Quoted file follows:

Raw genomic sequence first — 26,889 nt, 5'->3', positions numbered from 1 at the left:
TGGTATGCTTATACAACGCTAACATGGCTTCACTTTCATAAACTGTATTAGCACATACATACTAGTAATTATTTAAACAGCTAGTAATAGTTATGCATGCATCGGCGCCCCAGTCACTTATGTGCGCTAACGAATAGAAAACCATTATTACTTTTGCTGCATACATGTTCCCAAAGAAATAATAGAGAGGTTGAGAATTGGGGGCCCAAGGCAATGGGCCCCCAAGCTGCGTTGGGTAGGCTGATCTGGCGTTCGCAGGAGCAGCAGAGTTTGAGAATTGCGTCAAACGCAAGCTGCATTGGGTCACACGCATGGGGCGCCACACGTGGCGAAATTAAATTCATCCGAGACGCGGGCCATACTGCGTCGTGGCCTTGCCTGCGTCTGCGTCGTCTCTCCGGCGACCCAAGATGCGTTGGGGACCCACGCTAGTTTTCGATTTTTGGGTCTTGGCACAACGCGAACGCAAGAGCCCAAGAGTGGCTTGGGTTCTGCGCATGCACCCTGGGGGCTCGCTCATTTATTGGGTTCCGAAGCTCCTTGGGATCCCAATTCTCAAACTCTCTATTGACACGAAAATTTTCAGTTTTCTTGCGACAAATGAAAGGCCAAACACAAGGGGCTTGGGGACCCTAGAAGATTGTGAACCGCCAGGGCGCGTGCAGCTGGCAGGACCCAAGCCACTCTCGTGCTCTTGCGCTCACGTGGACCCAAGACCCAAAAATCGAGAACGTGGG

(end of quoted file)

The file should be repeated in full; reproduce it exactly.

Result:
Raw genomic sequence first — 26,889 nt, 5'->3', positions numbered from 1 at the left:
TGGTATGCTTATACAACGCTAACATGGCTTCACTTTCATAAACTGTATTAGCACATACATACTAGTAATTATTTAAACAGCTAGTAATAGTTATGCATGCATCGGCGCCCCAGTCACTTATGTGCGCTAACGAATAGAAAACCATTATTACTTTTGCTGCATACATGTTCCCAAAGAAATAATAGAGAGGTTGAGAATTGGGGGCCCAAGGCAATGGGCCCCCAAGCTGCGTTGGGTAGGCTGATCTGGCGTTCGCAGGAGCAGCAGAGTTTGAGAATTGCGTCAAACGCAAGCTGCATTGGGTCACACGCATGGGGCGCCACACGTGGCGAAATTAAATTCATCCGAGACGCGGGCCATACTGCGTCGTGGCCTTGCCTGCGTCTGCGTCGTCTCTCCGGCGACCCAAGATGCGTTGGGGACCCACGCTAGTTTTCGATTTTTGGGTCTTGGCACAACGCGAACGCAAGAGCCCAAGAGTGGCTTGGGTTCTGCGCATGCACCCTGGGGGCTCGCTCATTTATTGGGTTCCGAAGCTCCTTGGGATCCCAATTCTCAAACTCTCTATTGACACGAAAATTTTCAGTTTTCTTGCGACAAATGAAAGGCCAAACACAAGGGGCTTGGGGACCCTAGAAGATTGTGAACCGCCAGGGCGCGTGCAGCTGGCAGGACCCAAGCCACTCTCGTGCTCTTGCGCTCACGTGGACCCAAGACCCAAAAATCGAGAACGTGGG